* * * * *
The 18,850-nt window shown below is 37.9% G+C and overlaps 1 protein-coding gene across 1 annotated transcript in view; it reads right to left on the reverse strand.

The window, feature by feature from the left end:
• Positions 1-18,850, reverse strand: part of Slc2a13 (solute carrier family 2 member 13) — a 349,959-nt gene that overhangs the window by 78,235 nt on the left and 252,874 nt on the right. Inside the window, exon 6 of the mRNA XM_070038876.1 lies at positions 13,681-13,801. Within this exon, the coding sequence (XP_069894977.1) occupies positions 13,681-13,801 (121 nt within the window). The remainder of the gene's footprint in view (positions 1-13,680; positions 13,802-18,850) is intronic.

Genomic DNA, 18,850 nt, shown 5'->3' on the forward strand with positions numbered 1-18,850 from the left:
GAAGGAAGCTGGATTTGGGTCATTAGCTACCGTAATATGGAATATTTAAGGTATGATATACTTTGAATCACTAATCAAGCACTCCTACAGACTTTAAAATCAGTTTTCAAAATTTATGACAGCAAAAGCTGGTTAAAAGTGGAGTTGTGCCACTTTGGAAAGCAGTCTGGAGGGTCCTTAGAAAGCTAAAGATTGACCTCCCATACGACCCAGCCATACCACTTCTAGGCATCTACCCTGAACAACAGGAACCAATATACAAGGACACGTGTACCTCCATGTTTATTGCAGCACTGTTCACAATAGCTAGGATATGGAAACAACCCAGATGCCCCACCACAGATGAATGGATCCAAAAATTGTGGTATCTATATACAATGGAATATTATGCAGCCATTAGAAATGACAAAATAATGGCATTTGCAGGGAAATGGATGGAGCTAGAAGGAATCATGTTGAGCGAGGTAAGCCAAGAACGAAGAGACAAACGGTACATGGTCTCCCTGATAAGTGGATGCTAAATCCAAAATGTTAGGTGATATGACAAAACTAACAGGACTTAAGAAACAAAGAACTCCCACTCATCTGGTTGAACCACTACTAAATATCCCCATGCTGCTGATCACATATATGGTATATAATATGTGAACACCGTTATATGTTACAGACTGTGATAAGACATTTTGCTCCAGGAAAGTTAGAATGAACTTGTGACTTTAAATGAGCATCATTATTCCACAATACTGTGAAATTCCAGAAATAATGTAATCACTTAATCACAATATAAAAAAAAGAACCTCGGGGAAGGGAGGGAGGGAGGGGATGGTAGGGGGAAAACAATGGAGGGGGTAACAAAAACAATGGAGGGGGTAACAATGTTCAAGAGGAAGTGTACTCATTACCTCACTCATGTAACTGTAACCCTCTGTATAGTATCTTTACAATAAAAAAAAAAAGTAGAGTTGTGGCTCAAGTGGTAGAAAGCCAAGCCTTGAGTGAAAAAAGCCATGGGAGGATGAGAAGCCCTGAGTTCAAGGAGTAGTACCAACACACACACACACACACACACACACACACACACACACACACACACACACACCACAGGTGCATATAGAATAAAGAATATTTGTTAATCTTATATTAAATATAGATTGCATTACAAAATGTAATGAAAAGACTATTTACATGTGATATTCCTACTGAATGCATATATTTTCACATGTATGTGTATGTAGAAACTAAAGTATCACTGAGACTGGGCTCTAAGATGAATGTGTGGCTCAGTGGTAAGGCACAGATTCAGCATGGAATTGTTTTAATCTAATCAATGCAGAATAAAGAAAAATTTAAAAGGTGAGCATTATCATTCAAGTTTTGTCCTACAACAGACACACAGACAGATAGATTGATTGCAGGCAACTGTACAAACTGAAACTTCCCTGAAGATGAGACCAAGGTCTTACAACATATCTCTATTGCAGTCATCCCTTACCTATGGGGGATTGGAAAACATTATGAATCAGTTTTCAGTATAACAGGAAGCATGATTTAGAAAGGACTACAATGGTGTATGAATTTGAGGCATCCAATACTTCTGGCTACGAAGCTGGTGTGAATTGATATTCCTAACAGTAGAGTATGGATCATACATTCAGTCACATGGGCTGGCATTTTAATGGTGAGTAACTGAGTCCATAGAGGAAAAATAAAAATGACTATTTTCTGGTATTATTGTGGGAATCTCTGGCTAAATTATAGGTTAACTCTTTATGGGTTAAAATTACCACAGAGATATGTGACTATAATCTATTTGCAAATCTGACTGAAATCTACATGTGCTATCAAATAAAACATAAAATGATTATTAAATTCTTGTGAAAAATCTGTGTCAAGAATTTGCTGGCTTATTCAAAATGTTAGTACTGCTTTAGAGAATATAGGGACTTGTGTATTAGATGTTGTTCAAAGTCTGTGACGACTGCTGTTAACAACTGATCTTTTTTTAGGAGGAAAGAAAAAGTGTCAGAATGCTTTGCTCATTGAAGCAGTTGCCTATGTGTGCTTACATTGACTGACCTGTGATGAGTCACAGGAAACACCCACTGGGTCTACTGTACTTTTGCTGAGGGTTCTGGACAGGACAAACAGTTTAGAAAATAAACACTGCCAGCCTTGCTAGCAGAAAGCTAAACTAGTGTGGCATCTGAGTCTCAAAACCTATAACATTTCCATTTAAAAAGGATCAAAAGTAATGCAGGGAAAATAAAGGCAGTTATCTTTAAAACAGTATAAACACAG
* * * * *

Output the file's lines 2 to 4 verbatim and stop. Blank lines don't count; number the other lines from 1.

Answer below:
The window, feature by feature from the left end:
• Positions 1-18,850, reverse strand: part of Slc2a13 (solute carrier family 2 member 13) — a 349,959-nt gene that overhangs the window by 78,235 nt on the left and 252,874 nt on the right. Inside the window, exon 6 of the mRNA XM_070038876.1 lies at positions 13,681-13,801. Within this exon, the coding sequence (XP_069894977.1) occupies positions 13,681-13,801 (121 nt within the window). The remainder of the gene's footprint in view (positions 1-13,680; positions 13,802-18,850) is intronic.

Genomic DNA, 18,850 nt, shown 5'->3' on the forward strand with positions numbered 1-18,850 from the left: